One of the great non-issues of the art market has been the assumption that hedge fund buyers would change the market by bringing their hot-money habits into art buying. In the end, the hedgies have been mostly buy-and-hold types often eclipsed by more aggressive collector-dealers in the trading category. ArtInfo asks and answers its own question in this story that raises the non-issue and then dismisses it:
“You can’t generalize about [hedge fund managers] as a class of collector,” says the New York art dealer Asher Edelman, adding that some “are probably out of the market not because their hedge funds are doing badly but because the hype has lost a lot of its interest.”
Is their withdrawal contributing to the market’s decline? Edelman doesn’t believe so. “The premise that the hedge-fund guys have been very important in the past year or two is wrong,” he says. “Four years ago they were.” Brett Gorvy, the Christie’s co-head of contemporary art, attributes lower sales totals to fewer buyers from Russia and the Middle East rather than to an absence of U.S. financial-industry types. Still the latter have not been as aggressive as in the past. “One major hedge-fund manager told me he bought most of his art when he was making money; he’s not buying art again until he makes money,” says Gorvy.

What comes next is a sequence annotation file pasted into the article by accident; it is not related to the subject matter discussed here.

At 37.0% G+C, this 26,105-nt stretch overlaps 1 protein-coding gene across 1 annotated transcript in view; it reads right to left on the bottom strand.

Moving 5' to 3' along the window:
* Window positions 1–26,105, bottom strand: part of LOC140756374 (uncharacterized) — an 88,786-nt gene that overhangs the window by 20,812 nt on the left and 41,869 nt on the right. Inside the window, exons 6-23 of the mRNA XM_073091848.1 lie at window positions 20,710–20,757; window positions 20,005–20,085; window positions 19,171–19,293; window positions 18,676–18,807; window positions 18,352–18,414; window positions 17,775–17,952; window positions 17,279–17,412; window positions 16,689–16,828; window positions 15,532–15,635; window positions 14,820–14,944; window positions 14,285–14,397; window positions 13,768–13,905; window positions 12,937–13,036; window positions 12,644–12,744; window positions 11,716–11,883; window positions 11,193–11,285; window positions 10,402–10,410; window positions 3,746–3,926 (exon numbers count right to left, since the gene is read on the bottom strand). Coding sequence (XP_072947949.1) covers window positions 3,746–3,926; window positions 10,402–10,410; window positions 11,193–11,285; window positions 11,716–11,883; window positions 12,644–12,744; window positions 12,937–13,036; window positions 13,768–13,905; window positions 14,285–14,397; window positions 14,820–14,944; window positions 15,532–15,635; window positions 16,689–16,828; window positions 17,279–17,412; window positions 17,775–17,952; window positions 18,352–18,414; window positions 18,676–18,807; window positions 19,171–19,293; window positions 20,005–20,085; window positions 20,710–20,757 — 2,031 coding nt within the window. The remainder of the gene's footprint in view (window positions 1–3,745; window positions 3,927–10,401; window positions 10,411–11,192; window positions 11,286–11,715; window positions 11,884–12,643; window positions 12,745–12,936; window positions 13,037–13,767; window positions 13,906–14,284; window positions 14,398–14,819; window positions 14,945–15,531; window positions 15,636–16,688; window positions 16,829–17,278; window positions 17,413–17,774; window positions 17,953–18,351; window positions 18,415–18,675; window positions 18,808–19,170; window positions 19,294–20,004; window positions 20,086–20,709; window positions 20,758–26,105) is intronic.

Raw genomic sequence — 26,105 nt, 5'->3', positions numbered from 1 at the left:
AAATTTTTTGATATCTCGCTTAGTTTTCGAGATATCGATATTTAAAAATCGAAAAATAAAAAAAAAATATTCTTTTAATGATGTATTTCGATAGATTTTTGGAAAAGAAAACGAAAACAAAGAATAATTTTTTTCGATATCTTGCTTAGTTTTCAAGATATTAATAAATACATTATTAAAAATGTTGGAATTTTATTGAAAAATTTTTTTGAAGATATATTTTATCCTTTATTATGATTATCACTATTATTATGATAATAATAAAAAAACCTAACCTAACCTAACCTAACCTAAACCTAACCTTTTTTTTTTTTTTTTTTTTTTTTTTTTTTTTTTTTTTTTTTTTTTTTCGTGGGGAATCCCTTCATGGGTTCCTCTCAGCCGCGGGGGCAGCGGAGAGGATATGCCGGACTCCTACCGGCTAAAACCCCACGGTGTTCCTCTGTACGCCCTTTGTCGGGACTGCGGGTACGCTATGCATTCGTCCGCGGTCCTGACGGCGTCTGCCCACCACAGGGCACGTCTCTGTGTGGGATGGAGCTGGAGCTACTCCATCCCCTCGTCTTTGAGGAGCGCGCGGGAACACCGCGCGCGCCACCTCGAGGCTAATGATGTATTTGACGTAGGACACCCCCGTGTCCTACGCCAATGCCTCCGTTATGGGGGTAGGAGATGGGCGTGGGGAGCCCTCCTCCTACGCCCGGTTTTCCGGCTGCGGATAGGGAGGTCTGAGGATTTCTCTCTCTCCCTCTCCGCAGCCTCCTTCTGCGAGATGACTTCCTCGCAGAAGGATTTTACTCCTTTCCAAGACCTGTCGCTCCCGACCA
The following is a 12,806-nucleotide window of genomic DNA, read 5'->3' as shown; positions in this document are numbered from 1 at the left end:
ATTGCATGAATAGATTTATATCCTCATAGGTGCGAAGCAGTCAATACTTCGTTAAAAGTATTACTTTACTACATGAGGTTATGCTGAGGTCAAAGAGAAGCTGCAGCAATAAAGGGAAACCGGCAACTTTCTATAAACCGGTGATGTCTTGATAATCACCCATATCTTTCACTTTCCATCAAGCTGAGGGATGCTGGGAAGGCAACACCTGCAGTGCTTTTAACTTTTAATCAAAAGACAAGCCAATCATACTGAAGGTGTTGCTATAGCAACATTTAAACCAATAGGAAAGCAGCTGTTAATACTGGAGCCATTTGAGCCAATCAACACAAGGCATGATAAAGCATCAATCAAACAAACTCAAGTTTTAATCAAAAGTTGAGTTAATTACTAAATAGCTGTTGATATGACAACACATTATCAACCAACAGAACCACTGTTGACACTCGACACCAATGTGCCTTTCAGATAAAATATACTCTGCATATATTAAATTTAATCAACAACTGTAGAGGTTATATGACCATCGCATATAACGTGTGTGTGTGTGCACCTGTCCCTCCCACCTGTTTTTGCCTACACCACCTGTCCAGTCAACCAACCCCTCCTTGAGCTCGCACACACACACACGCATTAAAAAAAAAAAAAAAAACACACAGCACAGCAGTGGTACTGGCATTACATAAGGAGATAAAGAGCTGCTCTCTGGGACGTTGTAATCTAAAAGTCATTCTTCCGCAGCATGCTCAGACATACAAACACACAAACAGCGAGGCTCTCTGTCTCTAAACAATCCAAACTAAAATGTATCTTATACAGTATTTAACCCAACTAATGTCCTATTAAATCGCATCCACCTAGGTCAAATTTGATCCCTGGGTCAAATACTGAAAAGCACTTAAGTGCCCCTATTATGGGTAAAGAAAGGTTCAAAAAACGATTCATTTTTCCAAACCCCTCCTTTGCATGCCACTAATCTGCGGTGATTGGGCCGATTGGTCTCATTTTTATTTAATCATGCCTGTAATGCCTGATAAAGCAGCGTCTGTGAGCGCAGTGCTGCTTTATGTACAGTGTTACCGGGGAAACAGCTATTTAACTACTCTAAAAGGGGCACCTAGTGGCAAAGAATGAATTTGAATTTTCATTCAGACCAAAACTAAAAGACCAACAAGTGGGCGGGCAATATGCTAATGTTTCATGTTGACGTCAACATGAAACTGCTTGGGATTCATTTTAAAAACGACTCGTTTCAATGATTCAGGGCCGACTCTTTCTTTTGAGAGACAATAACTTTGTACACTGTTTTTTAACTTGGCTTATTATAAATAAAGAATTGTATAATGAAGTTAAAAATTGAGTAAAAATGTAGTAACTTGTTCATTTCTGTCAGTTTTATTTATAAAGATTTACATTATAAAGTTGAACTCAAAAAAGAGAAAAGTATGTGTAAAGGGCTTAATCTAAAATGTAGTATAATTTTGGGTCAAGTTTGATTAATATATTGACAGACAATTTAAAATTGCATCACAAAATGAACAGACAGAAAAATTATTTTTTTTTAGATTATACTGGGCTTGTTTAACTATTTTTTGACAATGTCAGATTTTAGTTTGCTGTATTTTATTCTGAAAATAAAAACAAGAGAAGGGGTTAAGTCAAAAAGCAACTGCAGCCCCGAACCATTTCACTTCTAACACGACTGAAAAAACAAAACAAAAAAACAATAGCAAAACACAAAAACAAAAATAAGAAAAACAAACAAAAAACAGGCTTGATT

Hedged Out (ArtInfo)
(Extra credit question after the jump.)
Sarah Douglas closes her story with this thought: “When the hedge-fund guys do restart their spending, perhaps they’ll put even more energy into a field with a softer market. Jumping at such an opportunity would be a signature hedge move.”
But a classic hedge fund move is not to buy low when something is priced cheap. That’s a value investor’s signature move. Hedgies thrive on complicated transactions that involve relationships between the prices of several assets that do not seem obviously linked. What other asset classes will be a harbinger of price stability or appreciation in art?